Wind Forum Stirs Debate as Task Force Remains Skeptical
Peter Brannen

With Rhode Island Sound now looming as the next frontier for wind development near the Vineyard, the Ocean State’s Gov. Donald Carcieri summed up his state’s energy policy this month with a single phrase: “Spin, baby, spin!”

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The Birds and the Breeze: Wind Power Critics Meet Mass Audubon
Letters to the Editor

Extensive Research

Mass Audubon’s position on the Cape Wind offshore renewable energy project has been the subject of much discussion and debate. Some critiques of our action have no merit or basis in fact. We are providing the following information to clarify our involvement in the review of this project.

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Divided Supreme Court Ruling Favors Cape Wind
Mike Seccombe

Cape Wind has won another round in the battle over construction of a wind farm in Nantucket Sound, in a 4-2 split decision in the state’s highest court.

The Massachusetts Supreme Judicial Court this week rejected a challenge to the so-called super-permit given to the wind farm developers by the Energy Facilities Siting Board (EFSB) in May 2009, covering nine state and local permits related to the connection of the wind farm to the electric grid.

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Scientists Study Bird, Sea Life Before Turbines Go Offshore
Peter Brannen

Wind farms have long provoked a certain cognitive dissonance among environmentalists, who favor renewable energy but oppose the negative impacts of turbines, including bird strikes and habitat displacement. The effects of turbines on bird populations are fairly well understood after a decade of European experience but less is known about their impact underwater, especially on local species of whales and sea turtles.

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Offshore Wind Developers at Ready
Peter Brannen

Wind developers pressed ahead on two fronts this week, as two new players entered the fray with proposals to develop wind farms in waters west of the Vineyard and Cape Wind put the final touches on a deal to sell electricity to National Grid.

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Interior Secretary Approves Cape Wind
Mike Seccombe

The federal government has given its blessing to the development of Cape Wind, America’s first big offshore wind farm, on Horseshoe Shoal in Nantucket Sound.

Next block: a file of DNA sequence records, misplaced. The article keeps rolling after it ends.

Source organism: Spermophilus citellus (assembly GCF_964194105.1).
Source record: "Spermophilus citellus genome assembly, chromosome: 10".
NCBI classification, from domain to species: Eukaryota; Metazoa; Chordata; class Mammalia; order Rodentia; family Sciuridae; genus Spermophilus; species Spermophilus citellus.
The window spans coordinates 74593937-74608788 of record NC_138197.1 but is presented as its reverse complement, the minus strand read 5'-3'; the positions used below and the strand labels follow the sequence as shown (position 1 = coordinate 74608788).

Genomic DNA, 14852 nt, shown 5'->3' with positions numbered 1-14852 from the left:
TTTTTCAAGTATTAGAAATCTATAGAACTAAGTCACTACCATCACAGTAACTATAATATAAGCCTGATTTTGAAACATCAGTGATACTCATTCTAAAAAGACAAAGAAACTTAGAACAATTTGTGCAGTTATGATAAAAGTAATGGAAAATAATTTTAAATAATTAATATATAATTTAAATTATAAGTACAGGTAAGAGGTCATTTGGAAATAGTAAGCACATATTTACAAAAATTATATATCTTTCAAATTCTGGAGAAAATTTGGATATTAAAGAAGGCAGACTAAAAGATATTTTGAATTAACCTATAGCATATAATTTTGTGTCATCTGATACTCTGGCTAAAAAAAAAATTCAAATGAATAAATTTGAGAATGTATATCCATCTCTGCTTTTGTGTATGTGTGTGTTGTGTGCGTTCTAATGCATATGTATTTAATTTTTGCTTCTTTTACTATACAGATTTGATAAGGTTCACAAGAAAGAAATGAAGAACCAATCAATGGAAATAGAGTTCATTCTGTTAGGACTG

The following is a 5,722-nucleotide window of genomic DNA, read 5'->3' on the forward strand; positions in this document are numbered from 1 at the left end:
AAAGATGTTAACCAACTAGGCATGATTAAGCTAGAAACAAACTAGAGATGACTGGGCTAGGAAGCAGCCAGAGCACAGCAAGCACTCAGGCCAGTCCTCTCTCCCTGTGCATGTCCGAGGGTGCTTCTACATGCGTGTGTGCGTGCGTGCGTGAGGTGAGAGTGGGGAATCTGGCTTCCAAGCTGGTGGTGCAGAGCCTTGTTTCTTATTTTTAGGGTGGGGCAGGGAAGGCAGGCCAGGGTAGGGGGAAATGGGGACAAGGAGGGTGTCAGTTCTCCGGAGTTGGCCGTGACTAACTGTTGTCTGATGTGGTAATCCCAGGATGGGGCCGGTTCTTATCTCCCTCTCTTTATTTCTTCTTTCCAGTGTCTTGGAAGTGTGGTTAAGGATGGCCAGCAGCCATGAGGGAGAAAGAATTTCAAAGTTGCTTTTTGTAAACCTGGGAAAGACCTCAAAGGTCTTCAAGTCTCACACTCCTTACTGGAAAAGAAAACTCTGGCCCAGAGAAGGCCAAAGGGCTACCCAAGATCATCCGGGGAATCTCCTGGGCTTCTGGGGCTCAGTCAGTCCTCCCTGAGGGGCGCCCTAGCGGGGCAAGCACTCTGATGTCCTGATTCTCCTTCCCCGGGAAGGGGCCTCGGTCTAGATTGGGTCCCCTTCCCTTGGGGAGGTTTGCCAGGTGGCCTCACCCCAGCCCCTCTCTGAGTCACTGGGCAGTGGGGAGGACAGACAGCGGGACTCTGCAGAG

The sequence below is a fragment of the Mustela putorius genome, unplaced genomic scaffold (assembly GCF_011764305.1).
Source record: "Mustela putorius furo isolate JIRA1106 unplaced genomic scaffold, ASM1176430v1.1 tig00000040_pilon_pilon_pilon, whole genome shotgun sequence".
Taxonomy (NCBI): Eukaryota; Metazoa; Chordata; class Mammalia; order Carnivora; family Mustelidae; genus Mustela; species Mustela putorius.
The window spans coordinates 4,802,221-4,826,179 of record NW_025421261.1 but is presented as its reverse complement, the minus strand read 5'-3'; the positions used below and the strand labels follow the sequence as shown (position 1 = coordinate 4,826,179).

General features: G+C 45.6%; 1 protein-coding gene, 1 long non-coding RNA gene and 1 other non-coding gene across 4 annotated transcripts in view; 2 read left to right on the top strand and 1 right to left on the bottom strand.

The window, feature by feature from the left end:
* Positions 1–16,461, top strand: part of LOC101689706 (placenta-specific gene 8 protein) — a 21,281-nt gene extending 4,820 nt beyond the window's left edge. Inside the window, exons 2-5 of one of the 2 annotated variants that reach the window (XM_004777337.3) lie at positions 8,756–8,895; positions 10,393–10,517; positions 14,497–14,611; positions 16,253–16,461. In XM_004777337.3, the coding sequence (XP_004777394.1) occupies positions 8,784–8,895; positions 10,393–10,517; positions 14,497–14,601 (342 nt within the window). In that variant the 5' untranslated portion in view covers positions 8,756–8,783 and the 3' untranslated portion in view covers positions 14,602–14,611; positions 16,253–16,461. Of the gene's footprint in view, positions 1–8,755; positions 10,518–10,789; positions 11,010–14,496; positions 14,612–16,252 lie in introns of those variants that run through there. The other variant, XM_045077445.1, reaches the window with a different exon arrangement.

The Secretary of the Interior, Ken Salazar, announced his decision to approve the project, with only minor changes, at a joint press conference with Massachusetts Gov. Deval Patrick in the state house in Boston at noon on Wednesday. In words suggesting a conclusion to the nine-year controversy, Secretary Salazar called his approval “the final decision of the United States of America.”

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Our Turbines, Our Future
Alexander Trowbridge

Because so many Vineyarders have been stirred up by the Cape Wind Project and because our various governing bodies are wrestling with the issue of residential wind turbines, isn’t it time we had a rational, non-emotional discussion of the future of wind power on our Island?

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Cape Wind Clears Hurdle to Nantucket Sound Wind Project
John H. Kennedy

The state’s highest court this week rejected a wide-ranging challenge to a power contract between Cape Wind Associates and the utility National Grid.

In a pair of decisions, the Supreme Judicial Court sided with the state Department of Public Utilities, which last year approved the contract calling for Cape Wind to sell 50 per cent of the wind project’s power to the large utility that serves millions of consumers in Massachusetts and three other northeast states.

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Wampanoags Sue in U.S. Court Against Cape Wind Associates
Mike Seccombe

The Wampanoag Tribe of Gay Head (Aquinnah) has filed a lawsuit to try to block the development of the Cape Wind project on Horseshoe Shoal in Nantucket Sound.

In a statement issued Friday, the tribe announced the tribal government had authorized the long-threatened lawsuit against the Department of the Interior‘s Bureau of Ocean Energy Management, Regulation and Enforcement, which has approved the 130-turbine wind farm.

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Documentary Looks to Air Both Sides of Cape Wind
Mike Seccombe

Let’s face it, there are few pursuits more quixotic than that of journalistic objectivity. The preview screening of the documentary movie Cape Spin: An American Power Struggle in Oak Bluffs on Tuesday night provided a perfect illustration of the point.

For 84 minutes, the film explored the issues involved in the controversial Cape Wind development. Then for another hour or so its makers were subjected by audience members to a torrent of claims and counterclaims about their objectivity.

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